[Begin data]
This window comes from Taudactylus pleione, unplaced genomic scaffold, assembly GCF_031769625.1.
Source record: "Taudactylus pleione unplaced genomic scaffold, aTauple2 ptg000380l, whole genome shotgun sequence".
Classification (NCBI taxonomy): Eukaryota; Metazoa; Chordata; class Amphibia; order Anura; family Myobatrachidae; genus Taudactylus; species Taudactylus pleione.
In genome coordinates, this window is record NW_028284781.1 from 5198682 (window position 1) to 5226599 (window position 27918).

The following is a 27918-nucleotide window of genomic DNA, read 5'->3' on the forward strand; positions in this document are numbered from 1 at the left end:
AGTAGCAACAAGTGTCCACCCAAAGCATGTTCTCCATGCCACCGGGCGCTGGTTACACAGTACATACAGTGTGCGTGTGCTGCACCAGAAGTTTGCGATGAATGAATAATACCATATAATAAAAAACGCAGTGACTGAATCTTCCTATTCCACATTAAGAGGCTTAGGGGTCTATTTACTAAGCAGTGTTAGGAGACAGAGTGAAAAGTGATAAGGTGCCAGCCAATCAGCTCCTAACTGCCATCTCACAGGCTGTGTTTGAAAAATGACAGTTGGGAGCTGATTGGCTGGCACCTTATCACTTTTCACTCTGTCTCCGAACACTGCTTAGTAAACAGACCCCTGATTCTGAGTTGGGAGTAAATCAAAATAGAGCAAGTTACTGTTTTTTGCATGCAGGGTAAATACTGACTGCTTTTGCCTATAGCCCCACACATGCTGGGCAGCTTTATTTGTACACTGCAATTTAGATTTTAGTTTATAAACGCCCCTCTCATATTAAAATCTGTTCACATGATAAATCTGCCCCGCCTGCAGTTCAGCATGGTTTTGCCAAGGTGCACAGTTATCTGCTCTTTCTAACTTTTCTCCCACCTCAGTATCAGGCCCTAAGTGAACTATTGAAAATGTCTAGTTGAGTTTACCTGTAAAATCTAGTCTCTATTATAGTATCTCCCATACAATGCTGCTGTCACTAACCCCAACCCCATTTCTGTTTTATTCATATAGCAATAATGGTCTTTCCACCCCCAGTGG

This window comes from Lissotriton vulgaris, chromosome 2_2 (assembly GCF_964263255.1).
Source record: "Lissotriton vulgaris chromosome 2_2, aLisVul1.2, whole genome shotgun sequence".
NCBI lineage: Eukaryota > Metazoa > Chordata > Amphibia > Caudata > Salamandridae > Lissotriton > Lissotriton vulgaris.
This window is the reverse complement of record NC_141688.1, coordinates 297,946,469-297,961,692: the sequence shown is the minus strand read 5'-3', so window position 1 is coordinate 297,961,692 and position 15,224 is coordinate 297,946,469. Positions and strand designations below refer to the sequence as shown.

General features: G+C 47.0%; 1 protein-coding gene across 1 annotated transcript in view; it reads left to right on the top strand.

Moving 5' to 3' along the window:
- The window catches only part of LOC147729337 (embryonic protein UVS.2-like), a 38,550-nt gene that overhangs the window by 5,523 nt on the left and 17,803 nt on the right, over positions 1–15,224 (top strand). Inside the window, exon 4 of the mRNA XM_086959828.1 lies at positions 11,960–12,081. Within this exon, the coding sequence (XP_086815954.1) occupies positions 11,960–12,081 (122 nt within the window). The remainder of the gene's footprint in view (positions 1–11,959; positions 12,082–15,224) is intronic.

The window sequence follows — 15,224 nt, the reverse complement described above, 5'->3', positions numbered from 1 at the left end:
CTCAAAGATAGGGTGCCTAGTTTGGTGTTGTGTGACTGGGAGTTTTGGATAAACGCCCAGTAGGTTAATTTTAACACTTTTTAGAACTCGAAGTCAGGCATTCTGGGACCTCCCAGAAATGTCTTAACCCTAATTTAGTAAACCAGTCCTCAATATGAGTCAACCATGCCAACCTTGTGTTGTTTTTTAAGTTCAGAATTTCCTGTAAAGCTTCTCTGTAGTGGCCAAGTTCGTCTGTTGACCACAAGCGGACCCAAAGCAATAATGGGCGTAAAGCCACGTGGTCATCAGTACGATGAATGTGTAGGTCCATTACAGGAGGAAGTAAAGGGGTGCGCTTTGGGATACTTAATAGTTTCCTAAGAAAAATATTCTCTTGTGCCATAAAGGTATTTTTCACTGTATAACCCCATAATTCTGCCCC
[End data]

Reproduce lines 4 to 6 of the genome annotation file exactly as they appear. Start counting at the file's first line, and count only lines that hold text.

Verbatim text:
In genome coordinates, this window is record NW_028284781.1 from 5198682 (window position 1) to 5226599 (window position 27918).

The following is a 27918-nucleotide window of genomic DNA, read 5'->3' on the forward strand; positions in this document are numbered from 1 at the left end:
AGTAGCAACAAGTGTCCACCCAAAGCATGTTCTCCATGCCACCGGGCGCTGGTTACACAGTACATACAGTGTGCGTGTGCTGCACCAGAAGTTTGCGATGAATGAATAATACCATATAATAAAAAACGCAGTGACTGAATCTTCCTATTCCACATTAAGAGGCTTAGGGGTCTATTTACTAAGCAGTGTTAGGAGACAGAGTGAAAAGTGATAAGGTGCCAGCCAATCAGCTCCTAACTGCCATCTCACAGGCTGTGTTTGAAAAATGACAGTTGGGAGCTGATTGGCTGGCACCTTATCACTTTTCACTCTGTCTCCGAACACTGCTTAGTAAACAGACCCCTGATTCTGAGTTGGGAGTAAATCAAAATAGAGCAAGTTACTGTTTTTTGCATGCAGGGTAAATACTGACTGCTTTTGCCTATAGCCCCACACATGCTGGGCAGCTTTATTTGTACACTGCAATTTAGATTTTAGTTTATAAACGCCCCTCTCATATTAAAATCTGTTCACATGATAAATCTGCCCCGCCTGCAGTTCAGCATGGTTTTGCCAAGGTGCACAGTTATCTGCTCTTTCTAACTTTTCTCCCACCTCAGTATCAGGCCCTAAGTGAACTATTGAAAATGTCTAGTTGAGTTTACCTGTAAAATCTAGTCTCTATTATAGTATCTCCCATACAATGCTGCTGTCACTAACCCCAACCCCATTTCTGTTTTATTCATATAGCAATAATGGTCTTTCCACCCCCAGTGG